Just imagine three feet of snow on your metal roof. You’re standing under the edge of its eave. That’s a slab avalanche. It seems that a good portion of the Kootenay mountains is your metal roof waiting to happen.

What surprised me most was how little it takes to find yourself in avalanche conditions, and how prevalent they are on pretty well every mountainside. Just several inches of slab breaking free can be devastating.

All of this was brought home for me in an instant when Instructor Quinn, Mountain Man showed the class a particular YouTube video. He showed us dozens of examples online, and there are thousands more to watch. But what was so remarkable about this one was how unremarkable the conditions were. It was nothing. A whiff. I’ve seen that kind of slope countless times out my car window and never given it a thought.

Now I give it a thought. In the 15-second video clip, a sledder grazes by a 15-foot snowbank. In a heartbeat, the entire stash of powder is on top of him.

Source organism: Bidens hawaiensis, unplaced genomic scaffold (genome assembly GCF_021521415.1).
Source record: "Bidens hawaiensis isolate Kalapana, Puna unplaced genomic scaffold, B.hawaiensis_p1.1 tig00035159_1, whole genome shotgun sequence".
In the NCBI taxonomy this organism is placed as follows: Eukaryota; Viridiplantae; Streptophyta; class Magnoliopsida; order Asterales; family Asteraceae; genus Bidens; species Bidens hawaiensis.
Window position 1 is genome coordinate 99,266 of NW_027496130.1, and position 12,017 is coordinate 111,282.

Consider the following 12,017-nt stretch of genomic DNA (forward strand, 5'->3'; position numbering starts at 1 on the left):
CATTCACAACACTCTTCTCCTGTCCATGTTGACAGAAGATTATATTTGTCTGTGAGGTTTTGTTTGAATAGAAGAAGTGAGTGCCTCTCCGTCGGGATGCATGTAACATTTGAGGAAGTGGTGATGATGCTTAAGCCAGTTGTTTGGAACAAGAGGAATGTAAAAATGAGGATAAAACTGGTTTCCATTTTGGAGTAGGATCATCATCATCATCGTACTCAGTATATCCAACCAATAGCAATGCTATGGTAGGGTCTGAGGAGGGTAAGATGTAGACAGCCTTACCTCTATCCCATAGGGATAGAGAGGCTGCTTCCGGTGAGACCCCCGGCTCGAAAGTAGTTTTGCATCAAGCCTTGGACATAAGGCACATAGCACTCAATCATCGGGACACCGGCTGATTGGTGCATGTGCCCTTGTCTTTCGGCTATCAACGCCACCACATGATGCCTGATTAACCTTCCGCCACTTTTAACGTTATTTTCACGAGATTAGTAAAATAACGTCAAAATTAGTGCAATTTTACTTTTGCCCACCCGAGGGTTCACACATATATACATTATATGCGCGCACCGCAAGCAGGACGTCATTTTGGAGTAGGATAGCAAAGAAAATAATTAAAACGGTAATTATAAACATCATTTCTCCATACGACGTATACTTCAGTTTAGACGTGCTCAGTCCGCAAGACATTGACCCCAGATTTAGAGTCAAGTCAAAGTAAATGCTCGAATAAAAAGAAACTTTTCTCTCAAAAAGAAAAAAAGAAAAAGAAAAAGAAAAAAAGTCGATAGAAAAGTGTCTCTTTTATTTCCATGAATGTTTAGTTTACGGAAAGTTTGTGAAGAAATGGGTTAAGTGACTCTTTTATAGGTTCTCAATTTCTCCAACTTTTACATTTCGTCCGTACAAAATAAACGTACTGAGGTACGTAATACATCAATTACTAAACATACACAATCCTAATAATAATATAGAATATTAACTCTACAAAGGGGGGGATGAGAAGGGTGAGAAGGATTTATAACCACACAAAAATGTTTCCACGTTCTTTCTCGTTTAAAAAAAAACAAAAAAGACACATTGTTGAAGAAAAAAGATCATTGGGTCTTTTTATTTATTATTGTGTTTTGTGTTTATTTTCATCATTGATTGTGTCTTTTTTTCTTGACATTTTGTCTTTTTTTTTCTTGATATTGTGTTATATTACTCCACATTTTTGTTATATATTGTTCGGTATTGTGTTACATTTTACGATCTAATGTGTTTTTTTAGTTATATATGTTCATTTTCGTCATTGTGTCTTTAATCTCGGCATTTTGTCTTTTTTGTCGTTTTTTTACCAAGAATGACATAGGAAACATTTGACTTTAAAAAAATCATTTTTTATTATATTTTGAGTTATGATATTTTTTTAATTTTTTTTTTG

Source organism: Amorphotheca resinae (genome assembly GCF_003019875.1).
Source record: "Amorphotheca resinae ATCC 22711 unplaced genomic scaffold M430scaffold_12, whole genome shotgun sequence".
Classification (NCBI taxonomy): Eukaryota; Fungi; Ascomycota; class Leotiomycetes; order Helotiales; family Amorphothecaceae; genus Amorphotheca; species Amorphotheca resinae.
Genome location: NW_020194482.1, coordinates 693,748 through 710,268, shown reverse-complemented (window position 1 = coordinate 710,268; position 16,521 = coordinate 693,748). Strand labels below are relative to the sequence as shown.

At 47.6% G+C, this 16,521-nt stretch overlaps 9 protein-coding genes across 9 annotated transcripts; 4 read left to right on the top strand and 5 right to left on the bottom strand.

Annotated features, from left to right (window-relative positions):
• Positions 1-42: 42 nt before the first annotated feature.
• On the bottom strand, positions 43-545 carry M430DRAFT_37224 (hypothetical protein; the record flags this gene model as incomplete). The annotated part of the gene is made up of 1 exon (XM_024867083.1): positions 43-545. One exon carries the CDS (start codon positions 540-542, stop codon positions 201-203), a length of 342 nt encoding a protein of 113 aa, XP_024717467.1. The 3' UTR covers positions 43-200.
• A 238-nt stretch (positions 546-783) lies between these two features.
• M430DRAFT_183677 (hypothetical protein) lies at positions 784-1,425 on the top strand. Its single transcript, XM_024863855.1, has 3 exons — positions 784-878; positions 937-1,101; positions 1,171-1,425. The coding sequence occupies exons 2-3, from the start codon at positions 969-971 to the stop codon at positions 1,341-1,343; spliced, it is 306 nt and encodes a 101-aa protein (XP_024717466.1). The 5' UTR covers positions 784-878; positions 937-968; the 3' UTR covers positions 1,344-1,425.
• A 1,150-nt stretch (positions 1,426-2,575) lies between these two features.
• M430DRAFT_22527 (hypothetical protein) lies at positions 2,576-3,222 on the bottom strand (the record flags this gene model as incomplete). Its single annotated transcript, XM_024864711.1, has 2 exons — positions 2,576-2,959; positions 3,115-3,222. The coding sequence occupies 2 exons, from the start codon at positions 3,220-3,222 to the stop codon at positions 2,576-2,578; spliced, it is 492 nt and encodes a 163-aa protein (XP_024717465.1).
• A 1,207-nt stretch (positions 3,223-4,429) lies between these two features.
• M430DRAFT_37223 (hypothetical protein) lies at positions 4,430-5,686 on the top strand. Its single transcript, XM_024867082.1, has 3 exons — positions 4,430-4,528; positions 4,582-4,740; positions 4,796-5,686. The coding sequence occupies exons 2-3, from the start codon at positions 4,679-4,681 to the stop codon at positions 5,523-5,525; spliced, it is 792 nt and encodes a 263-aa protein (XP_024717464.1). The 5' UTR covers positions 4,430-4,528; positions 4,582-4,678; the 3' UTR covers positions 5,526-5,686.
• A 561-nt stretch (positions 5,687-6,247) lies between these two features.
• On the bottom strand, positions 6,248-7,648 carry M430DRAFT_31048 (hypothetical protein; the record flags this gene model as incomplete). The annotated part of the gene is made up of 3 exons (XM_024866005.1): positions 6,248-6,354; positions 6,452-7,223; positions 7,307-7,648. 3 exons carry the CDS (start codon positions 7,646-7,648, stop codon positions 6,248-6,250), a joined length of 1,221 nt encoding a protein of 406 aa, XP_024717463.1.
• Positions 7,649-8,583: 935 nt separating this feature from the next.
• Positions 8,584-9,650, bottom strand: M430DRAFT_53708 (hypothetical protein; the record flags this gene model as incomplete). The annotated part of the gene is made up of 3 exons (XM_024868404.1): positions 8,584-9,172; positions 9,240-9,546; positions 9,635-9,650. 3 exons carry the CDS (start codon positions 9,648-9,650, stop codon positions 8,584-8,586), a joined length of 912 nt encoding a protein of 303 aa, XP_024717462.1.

The audio commentary on his friend’s camera phone switches from friendly banter to something I can’t print here. Then a frantic effort to save his life. Save his life? Yep. And then we’re on to the next video example.

In the Avalanche Skills Training 1 course, you learn all about slope angle, wind and sun influences, snow pack, types of snow, the impact of trees, rocks and temperature. These are all really important, but they aren’t most important. It’s not so much the snow conditions or mountain environment that instigate deadly or harmful avalanches. It’s people and their brains.

“The biggest factor by far,” Quinn explains, “is the human factor. The smartest, most experienced people cause avalanches. It’s just that they did one thing they sensed they shouldn’t have. And then somebody’s probing around in the snow to find their best friend.”

The focus of our training was objectivity. You have to be detached and analytical. You have to be constantly in observation mode. You have to temper the stoke, think twice about just one more run, or avoid simply retracing a route without reassessing the scene.